Computational design of an α-gliadin peptidase.

Gordon SR, Stanley EJ, Wolf S, Toland A, Wu SJ, Hadidi D, Mills JH, Baker D, Pultz IS, Siegel JB - J. Am. Chem. Soc. (2012)

Schematic depicting the role of enzyme therapeuticsin the treatmentof celiac disease. Gluten is comprised of many glycoproteins includingα-gliadin. Partial proteolysis of α-gliadin results inprotease-resistant peptides enriched in a PQ dipeptide motif thatcan lead to inflammation and disease. An enzyme that is functionalin the stomach and capable of specifically degrading the immunogenicpeptides could potentially act as a therapeutic for this disease.
© Copyright Policy - open-access
Related In: Results  -  Collection

License
Show All Figures
getmorefigures.php?uid=PMC3526107&req=5

fig1: Schematic depicting the role of enzyme therapeuticsin the treatmentof celiac disease. Gluten is comprised of many glycoproteins includingα-gliadin. Partial proteolysis of α-gliadin results inprotease-resistant peptides enriched in a PQ dipeptide motif thatcan lead to inflammation and disease. An enzyme that is functionalin the stomach and capable of specifically degrading the immunogenicpeptides could potentially act as a therapeutic for this disease.
Mentions: Celiac disease is characterized byan inflammatory reaction inthe digestive tract to α-gliadin, an important component ofthe glycoprotein gluten, which is found in any food containing wheat,rye, or barely.4,5 Upon ingestion, α-gliadinis partially degraded by digestive proteases to oligopeptides thatare resistant to further proteolysis due to their unusually high prolineand glutamine content5 (Figure 1). These proteolytically resistant oligopeptidesthat are highly enriched in a proline–glutamine (PQ) motifare believed to trigger an autoimmune response, which elicits manyof the symptoms in celiac patients.6 Anideal oral enzyme therapeutic (OET) for celiac disease would havethe following traits: (1) optimal activity at the pH of the stomachafter a meal (in the range of 2–4);7 (2) resistance to common digestive proteases; (3) facile recombinantproduction in a soluble form; and (4) specificity for the common proline–glutamine(PQ) motif found in immunogenic α-gliadin oligopeptides.6,8 While there are several OETs being explored for the treatment ofceliac disease,6,9−11 none conformto all of these properties.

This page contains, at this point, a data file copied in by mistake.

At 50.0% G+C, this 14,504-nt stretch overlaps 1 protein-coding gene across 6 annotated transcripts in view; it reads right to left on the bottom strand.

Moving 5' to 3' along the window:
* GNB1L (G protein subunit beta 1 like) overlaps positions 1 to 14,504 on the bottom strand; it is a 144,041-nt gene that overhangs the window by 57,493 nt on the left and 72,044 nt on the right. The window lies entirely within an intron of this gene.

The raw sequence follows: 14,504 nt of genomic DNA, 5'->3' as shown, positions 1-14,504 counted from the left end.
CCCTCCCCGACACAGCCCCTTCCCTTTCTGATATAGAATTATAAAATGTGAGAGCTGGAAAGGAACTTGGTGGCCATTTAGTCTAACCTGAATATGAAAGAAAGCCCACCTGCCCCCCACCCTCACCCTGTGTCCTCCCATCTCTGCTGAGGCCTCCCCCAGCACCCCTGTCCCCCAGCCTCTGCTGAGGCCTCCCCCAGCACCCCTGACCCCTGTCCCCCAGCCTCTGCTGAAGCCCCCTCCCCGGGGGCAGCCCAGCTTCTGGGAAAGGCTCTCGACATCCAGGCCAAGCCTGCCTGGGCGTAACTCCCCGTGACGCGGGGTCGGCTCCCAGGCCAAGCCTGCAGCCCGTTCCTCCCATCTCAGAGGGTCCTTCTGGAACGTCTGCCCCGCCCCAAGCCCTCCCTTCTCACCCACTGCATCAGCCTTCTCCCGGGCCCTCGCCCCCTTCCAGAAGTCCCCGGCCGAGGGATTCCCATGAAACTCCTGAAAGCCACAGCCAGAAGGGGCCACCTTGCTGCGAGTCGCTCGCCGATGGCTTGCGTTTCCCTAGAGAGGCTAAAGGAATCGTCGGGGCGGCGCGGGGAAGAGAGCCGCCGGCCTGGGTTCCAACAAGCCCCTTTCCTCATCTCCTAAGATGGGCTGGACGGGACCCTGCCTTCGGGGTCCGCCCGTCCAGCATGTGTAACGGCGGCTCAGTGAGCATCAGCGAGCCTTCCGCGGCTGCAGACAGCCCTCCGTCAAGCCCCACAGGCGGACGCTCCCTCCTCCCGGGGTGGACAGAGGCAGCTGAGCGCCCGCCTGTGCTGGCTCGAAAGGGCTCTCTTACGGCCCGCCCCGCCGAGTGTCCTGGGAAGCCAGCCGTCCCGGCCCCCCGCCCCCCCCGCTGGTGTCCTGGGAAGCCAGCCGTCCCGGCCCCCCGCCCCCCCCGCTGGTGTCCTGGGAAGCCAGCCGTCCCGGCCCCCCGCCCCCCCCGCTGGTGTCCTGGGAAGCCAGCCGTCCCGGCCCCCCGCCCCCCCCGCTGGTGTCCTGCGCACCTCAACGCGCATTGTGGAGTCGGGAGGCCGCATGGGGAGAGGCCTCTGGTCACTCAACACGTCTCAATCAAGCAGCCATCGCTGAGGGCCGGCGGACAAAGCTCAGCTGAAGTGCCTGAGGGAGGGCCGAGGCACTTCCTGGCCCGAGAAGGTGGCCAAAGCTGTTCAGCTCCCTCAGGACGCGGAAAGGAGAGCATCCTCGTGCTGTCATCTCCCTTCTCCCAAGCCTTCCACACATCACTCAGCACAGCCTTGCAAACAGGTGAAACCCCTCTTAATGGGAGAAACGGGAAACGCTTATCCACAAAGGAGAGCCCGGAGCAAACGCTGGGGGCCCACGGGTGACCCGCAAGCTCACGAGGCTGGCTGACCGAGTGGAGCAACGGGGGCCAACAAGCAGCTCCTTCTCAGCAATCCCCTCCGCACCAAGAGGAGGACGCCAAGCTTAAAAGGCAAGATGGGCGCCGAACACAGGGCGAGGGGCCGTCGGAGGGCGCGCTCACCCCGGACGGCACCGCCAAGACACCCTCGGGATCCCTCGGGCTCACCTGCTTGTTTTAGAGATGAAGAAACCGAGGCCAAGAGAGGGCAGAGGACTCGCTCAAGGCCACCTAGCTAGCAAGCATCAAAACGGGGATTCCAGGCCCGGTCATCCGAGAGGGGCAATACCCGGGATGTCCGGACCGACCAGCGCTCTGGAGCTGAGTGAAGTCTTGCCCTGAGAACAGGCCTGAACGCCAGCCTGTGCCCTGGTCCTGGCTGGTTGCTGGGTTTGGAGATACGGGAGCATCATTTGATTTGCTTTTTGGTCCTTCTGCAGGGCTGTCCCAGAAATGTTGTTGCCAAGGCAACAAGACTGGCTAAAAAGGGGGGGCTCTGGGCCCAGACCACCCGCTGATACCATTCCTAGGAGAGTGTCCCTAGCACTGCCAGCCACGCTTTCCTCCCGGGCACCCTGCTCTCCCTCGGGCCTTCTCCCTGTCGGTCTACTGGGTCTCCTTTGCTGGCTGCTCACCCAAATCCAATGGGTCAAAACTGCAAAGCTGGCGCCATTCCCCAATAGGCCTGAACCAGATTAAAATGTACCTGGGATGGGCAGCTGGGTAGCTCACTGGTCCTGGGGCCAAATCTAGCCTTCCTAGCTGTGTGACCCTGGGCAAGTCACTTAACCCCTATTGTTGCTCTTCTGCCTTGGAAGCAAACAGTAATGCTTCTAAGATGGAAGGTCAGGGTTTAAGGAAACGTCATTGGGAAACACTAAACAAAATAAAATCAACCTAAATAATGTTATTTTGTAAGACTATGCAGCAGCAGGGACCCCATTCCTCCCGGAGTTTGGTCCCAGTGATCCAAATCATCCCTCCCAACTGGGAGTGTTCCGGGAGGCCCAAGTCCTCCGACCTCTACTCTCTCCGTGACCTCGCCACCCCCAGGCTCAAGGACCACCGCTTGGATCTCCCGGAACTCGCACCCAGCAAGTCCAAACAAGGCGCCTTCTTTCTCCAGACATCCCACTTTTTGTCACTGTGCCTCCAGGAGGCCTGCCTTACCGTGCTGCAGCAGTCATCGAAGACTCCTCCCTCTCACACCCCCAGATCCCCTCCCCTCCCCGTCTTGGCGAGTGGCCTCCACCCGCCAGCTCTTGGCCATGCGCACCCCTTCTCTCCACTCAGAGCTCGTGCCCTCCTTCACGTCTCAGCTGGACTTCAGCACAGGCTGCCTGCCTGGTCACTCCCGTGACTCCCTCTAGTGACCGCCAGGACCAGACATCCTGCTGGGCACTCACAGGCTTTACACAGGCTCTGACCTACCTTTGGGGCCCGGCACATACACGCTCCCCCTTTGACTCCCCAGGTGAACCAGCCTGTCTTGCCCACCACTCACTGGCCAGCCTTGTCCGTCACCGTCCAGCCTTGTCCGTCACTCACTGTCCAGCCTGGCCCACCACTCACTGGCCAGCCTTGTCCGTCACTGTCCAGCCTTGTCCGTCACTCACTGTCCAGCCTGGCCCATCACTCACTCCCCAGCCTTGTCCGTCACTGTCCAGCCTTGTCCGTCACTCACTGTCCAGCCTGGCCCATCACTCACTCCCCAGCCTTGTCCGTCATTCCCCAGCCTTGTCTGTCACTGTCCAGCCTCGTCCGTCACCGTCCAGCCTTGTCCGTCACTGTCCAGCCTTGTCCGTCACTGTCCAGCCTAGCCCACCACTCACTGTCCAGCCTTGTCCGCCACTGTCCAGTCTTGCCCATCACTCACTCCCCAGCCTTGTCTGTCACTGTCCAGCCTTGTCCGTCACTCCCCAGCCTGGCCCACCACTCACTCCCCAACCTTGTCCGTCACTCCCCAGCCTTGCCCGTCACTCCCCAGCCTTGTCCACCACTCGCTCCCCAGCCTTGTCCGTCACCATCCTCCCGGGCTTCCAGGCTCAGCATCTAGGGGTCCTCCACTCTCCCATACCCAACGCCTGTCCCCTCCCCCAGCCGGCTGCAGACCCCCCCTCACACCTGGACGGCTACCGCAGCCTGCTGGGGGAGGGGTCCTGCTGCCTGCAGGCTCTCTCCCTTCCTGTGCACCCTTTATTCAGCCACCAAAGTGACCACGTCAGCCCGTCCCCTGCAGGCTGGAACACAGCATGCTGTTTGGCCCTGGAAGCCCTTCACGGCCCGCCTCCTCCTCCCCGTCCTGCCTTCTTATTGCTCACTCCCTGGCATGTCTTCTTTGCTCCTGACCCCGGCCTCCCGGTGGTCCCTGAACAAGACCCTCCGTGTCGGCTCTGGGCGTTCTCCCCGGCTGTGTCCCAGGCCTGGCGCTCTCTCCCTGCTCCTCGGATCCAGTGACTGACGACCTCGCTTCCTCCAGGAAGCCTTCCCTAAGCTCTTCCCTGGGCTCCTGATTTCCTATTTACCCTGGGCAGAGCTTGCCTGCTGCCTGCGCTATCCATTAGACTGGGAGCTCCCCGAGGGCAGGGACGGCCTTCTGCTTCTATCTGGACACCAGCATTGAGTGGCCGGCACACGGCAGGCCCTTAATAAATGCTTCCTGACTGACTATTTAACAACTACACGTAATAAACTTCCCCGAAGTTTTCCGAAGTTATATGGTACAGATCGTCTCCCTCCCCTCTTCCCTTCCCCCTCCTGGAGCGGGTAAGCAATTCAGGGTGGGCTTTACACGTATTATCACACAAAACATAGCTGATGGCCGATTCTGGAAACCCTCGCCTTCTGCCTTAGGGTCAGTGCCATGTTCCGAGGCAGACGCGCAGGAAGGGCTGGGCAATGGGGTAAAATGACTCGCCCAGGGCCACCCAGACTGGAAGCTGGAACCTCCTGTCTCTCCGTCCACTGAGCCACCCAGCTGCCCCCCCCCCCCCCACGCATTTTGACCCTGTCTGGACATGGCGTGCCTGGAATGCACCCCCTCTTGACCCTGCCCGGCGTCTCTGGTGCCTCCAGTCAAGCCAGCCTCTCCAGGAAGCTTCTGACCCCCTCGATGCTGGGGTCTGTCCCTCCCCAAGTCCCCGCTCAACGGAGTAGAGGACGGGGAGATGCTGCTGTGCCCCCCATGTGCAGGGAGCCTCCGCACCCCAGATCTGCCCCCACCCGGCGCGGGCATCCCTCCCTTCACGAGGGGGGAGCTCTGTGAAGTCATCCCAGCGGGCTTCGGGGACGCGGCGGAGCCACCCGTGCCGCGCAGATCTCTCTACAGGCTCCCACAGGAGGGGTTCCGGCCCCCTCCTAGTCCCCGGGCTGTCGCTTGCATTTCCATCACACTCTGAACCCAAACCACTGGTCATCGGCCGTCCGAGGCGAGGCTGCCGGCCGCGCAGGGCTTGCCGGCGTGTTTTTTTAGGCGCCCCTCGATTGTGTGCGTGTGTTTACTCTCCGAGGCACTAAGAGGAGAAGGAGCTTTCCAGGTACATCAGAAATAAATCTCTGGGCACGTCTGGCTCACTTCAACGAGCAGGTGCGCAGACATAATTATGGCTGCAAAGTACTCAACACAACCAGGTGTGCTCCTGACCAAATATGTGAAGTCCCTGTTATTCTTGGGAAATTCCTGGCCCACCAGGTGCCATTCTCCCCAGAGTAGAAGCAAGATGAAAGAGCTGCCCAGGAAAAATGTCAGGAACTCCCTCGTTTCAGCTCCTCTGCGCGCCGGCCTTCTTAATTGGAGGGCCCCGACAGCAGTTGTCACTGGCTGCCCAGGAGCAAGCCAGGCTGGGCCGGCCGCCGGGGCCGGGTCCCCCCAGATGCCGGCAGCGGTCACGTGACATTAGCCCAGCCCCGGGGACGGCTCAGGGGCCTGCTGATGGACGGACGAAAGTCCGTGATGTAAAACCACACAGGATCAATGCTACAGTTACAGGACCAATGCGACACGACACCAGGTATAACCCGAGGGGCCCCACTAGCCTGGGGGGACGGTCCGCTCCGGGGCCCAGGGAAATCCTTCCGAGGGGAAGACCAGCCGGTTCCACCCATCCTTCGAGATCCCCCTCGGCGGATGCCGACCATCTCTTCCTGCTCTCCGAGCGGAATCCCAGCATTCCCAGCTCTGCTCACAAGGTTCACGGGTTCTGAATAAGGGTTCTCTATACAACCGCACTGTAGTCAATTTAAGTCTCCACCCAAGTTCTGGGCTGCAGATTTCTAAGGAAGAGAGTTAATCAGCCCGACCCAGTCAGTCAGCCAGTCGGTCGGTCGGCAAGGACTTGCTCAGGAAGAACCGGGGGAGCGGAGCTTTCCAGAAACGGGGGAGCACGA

Bottom Line: The ability to rationally modify enzymes to perform novel chemical transformations is essential for the rapid production of next-generation protein therapeutics.Here we describe the use of chemical principles to identify a naturally occurring acid-active peptidase, and the subsequent use of computational protein design tools to reengineer its specificity toward immunogenic elements found in gluten that are the proposed cause of celiac disease.The engineered enzyme exhibits a k(cat)/K(M) of 568 M(-1) s(-1), representing a 116-fold greater proteolytic activity for a model gluten tetrapeptide than the native template enzyme, as well as an over 800-fold switch in substrate specificity toward immunogenic portions of gluten peptides.

View Article: PubMed Central - PubMed

Affiliation: Department of Biochemistry, University of Washington, Seattle, Washington 98195, United States.

ABSTRACT
The ability to rationally modify enzymes to perform novel chemical transformations is essential for the rapid production of next-generation protein therapeutics. Here we describe the use of chemical principles to identify a naturally occurring acid-active peptidase, and the subsequent use of computational protein design tools to reengineer its specificity toward immunogenic elements found in gluten that are the proposed cause of celiac disease. The engineered enzyme exhibits a k(cat)/K(M) of 568 M(-1) s(-1), representing a 116-fold greater proteolytic activity for a model gluten tetrapeptide than the native template enzyme, as well as an over 800-fold switch in substrate specificity toward immunogenic portions of gluten peptides. The computationally engineered enzyme is resistant to proteolysis by digestive proteases and degrades over 95% of an immunogenic peptide implicated in celiac disease in under an hour. Thus, through identification of a natural enzyme with the pre-existing qualities relevant to an ultimate goal and redefinition of its substrate specificity using computational modeling, we were able to generate an enzyme with potential as a therapeutic for celiac disease.

Show MeSH
Related in: MedlinePlus